There’s one last relevant vector bundle: the tangent bundle $\mathcal{T}$, which has rank $k(n-k)$. The somewhat tricky important observation here is the following: every way to deform or “nudge” a point $V \in G(k,n)$ can be encoded as a linear map $\varphi: V \to \mathbb{C}^n$. If $V$ has basis $v_1, \ldots, v_n$, we consider the new space with basis $v_i + \varepsilon \varphi(v_i)$. (It’s possible to formalize this in terms of wedge products.) However, two different $\varphi$‘s will give the same tangent vector if their difference has image lying in $V$ itself, so really the tangent space is $\text{Hom}(V,\mathbb{C}^n / V)$. And so, the tangent bundle itself is

$\mathcal{T} \cong \mathcal{H}om(\mathcal{S},\mathcal{Q}) \cong \mathcal{S}^* \otimes \mathcal{Q},$

Now, we use the identity $\det(\mathcal{E} \otimes \mathcal{F}) = \det(\mathcal{E})^{\text{rk}(\mathcal{F})} \otimes \det(\mathcal{F})^{\text{rk}(\mathcal{E})}$ to conclude that the anticanonical divisor of the Grassmannian is

$\det(\mathcal{T}) \cong \mathcal{O}(1)^{\otimes(n-k)} \otimes \mathcal{O}(1)^{\otimes(k)} \cong \mathcal{O}(n).$

The Functor of Points Perspective

The “functor of points perspective” of scheme theory is the idea of understanding a scheme or variety by understanding maps to it, that is, given a scheme $X$, we wish to understand the functor $\text{Hom}(-,X)$ from schemes to sets. (A functor from schemes to sets that arises this way is called representable.)

For example, a map to $\mathbb{A}^1$ is the same as a globally-defined regular function: $\text{Hom}(-,\mathbb{A}^1) \cong H^0(\mathcal{O}_Y)$.

More relevant to our current discussion is the functor of points of projective space: a map $\varphi \in \text{Hom}(Y,\mathbb{P}^n)$ is the same as an $(n+1)$-tuple of global sections of a line bundle $\mathcal{L} \in \text{Pic}(Y)$ that globally generate $\mathcal{L}$. Given the global sections $s_i$, we can construct the map explicitly by building a projective space with hyperplane sections $X_i$ that restrict to $s_i$; conversely, given the map $\varphi$, we obtain the line bundle by pulling back $\mathcal{O}(1)$.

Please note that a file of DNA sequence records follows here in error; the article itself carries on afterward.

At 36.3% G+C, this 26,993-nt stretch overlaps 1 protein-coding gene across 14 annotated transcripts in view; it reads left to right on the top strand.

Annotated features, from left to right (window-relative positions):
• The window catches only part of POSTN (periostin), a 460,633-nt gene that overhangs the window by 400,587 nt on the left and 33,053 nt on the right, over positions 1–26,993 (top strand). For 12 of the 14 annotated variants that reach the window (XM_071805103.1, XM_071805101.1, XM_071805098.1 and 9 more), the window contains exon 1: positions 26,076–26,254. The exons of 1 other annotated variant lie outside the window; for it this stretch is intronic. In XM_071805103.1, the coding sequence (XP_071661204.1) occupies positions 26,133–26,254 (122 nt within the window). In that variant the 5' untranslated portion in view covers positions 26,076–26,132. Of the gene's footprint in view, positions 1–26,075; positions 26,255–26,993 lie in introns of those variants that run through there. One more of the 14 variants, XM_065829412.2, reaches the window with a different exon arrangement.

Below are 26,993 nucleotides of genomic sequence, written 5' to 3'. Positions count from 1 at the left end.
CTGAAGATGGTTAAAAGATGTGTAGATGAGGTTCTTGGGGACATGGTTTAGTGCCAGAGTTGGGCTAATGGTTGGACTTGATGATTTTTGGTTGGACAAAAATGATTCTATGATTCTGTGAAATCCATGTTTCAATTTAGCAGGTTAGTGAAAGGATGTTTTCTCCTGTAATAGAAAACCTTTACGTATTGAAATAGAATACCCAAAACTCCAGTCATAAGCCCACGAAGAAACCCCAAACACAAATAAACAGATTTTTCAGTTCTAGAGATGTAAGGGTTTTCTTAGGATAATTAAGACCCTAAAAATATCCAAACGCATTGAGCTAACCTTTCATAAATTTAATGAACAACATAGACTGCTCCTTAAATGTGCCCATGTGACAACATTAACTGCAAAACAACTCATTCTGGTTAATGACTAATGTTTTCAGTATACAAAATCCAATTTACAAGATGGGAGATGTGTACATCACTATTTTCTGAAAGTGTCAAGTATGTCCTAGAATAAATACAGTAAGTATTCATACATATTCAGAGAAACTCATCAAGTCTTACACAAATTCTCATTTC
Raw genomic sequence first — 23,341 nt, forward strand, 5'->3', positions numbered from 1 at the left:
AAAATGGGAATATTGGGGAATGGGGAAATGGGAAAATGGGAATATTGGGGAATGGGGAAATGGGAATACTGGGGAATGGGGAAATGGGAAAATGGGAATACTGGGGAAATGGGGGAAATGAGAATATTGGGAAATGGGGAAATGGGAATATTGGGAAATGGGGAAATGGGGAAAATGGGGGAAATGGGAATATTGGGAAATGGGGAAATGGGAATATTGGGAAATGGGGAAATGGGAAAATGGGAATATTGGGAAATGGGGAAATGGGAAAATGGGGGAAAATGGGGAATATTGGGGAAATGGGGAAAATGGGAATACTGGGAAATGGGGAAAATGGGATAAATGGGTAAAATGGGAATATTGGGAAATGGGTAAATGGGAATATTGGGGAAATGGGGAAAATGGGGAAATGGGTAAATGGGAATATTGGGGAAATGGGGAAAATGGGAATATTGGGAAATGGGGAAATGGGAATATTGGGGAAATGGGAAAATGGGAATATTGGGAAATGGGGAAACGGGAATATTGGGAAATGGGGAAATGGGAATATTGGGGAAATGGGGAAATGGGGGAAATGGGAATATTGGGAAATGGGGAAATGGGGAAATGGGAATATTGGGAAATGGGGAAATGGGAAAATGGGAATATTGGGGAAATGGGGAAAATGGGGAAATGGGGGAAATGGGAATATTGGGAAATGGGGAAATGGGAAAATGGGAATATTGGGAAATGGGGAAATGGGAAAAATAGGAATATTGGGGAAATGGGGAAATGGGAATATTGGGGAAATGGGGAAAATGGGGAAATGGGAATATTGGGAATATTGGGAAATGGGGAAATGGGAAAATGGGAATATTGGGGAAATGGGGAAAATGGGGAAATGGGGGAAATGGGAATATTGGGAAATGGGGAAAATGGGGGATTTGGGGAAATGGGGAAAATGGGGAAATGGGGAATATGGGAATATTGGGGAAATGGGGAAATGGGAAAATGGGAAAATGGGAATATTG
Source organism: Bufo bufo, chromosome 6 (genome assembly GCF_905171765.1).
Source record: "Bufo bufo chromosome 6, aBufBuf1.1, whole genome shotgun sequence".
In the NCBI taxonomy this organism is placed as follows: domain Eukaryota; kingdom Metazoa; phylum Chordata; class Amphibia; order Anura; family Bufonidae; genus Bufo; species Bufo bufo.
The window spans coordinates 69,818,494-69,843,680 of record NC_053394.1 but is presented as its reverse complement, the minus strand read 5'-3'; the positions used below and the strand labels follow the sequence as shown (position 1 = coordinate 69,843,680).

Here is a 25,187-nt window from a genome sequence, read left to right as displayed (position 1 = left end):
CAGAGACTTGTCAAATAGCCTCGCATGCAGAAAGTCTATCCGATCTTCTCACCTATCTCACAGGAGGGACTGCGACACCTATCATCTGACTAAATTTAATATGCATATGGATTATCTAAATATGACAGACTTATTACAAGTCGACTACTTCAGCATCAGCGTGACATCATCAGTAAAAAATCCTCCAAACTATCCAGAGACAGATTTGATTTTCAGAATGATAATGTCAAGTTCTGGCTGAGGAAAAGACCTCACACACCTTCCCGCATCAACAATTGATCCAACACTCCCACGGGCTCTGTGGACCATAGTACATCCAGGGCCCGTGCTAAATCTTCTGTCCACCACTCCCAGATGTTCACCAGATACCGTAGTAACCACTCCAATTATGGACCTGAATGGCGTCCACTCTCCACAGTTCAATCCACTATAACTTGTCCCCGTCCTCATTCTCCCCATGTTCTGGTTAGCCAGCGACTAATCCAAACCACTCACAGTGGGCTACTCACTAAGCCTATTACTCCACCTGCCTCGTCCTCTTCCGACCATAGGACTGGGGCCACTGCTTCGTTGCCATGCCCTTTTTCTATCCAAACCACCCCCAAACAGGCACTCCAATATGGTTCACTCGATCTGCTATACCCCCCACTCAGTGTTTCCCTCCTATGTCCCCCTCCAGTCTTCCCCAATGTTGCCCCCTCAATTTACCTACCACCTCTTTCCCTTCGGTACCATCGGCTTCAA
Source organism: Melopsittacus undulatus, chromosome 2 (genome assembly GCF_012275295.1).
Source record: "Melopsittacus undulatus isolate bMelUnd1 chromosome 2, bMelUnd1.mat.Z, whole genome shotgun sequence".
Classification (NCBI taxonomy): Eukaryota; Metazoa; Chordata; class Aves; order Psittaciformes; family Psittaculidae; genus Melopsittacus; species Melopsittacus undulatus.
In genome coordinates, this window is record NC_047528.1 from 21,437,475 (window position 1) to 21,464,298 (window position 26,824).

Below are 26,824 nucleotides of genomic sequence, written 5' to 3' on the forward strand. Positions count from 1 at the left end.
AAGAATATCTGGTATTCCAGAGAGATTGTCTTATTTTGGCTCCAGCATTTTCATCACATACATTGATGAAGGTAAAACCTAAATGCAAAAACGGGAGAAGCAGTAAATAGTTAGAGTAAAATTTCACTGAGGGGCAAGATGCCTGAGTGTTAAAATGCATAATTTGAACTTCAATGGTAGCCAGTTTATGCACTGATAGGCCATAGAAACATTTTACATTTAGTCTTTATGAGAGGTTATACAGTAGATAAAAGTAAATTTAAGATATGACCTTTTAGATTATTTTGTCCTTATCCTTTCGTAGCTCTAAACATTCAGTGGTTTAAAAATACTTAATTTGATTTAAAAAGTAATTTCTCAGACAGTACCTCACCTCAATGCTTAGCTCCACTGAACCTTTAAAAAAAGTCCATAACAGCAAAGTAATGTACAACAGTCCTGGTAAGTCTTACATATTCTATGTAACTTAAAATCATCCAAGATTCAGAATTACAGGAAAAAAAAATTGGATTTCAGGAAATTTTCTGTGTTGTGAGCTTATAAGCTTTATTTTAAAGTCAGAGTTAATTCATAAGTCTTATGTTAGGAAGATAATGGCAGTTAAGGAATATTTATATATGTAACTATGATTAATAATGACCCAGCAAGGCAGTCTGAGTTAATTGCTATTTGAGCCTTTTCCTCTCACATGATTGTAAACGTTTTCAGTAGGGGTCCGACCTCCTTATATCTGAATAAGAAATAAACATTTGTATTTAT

Slightly more is going on here: in fact we have a whole short exact sequence of bundles to pull back:

$0 \to \mathcal{O}(-1) \to \mathbb{C}^{n+1} \to \mathcal{Q} \to 0$,

consisting of the tautological line bundle, trivial vector bundle, and tautological quotient bundle of projective space. Note that $\mathcal{L}$ is pulled back from the dual of the tautological bundle.

Maps to the Grassmannian directly generalize this setup. A map from a scheme or variety $Y$ to the Grassmannian $G(k,n)$ is given by the choice of a rank-$k$ vector bundle $\mathcal{V}$, together with a choice of $n$ sections $s_1, \ldots, s_n$ that globally generate it. (Equivalently, a locally-free rank-$k$ quotient sheaf of a trivial rank-$n$ sheaf.) Explicitly, at each point $y \in Y$, the sections generate a $k$-dimensional vector space (since $\mathcal{V}$ has rank $k$), which is a quotient of our space $\mathbb{C}^n$ of global sections. The dual is a $k$-dimensional subspace of the dual $\mathbb{C}^n$ (this is also the reason for the dualizing step in the last paragraph).